A powerful mauler of attacks and a nagging medium-pacer, Abhishek Nayar's contributions with bat and ball have been invaluable to Mumbai in the Ranji Trophy. Pretty much any domestic side would snap him up if they could have him play for them. Still, few first-class cricketers divide opinion as much as Nayar does, especially when the debate is about his capacity to play at the highest level.
Is his batting good enough to warrant a spot in the Indian Test team's Top-7, and can he fit in as a third seamer when India are keen on playing two spinners? On paper, with a first class batting average of 56.73 and 32.04 with the ball, he should, without doubt, be the answer to India's quest for a seam-bowling all rounder. But somehow, despite having been part of the India A setup over the last month or so, rarely has Nayar ever figured as a realistic option as far as the Test team is concerned. More often than not, it's his medium-pace bowling that raises question marks rather than his aggressive batting.
There are days, though, like Wednesday at the Karnataka State Cricket Association (KSCA) ground in Hubli, when Nayar can prove a captain's delight with the ball. Tireless and incisive, never short of an appeal, and at the batsman ball after ball. And despite being the fourth seamer in an India A bowling attack comprising Zaheer Khan, Ishwar Pandey and Dhawal Kulkarni, it was Nayar's four-wicket haul -- a day after he turned 30 ó that shook West Indies A as they were bowled out for 268 on the opening day, with India A finishing on 10/0 in response.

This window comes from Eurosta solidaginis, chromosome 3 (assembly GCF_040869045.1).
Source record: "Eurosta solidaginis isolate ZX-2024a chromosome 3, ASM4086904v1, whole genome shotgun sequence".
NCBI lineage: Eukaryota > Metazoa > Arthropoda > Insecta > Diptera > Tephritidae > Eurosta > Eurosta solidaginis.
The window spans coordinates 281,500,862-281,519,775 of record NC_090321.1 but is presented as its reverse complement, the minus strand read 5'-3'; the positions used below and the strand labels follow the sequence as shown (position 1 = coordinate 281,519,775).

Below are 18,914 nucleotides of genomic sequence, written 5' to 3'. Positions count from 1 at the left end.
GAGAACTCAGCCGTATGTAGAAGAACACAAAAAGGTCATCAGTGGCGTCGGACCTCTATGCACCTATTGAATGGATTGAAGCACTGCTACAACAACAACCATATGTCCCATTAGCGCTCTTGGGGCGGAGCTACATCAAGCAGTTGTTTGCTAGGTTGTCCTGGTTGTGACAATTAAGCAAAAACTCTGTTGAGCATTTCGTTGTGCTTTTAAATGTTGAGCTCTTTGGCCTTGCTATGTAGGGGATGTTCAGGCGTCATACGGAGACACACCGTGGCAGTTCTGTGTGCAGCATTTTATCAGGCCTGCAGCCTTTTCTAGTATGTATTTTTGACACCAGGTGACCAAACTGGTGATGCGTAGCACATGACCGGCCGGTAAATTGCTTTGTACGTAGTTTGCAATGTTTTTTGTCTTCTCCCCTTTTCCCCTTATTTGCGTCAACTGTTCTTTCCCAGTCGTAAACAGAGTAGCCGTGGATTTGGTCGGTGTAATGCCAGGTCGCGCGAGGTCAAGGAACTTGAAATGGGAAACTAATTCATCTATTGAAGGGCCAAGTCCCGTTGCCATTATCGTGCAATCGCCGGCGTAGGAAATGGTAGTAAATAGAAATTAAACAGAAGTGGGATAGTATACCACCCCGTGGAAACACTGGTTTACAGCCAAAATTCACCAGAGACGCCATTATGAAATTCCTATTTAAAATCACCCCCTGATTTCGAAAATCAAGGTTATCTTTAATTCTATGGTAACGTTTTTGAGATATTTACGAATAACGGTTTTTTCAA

The home team's pacers had more of a say on a Hubli wicket that had more on offer than the dead track in Shimoga.
It was Zaheer who drew first blood by getting rid of the in-form Kraigg Brathwaite. It was a classic case of a seasoned hunter coaxing his prey into his trap: three deliveries leaving the right-hander opener, two beating the bat, one a tad straighter to square him up, and a wide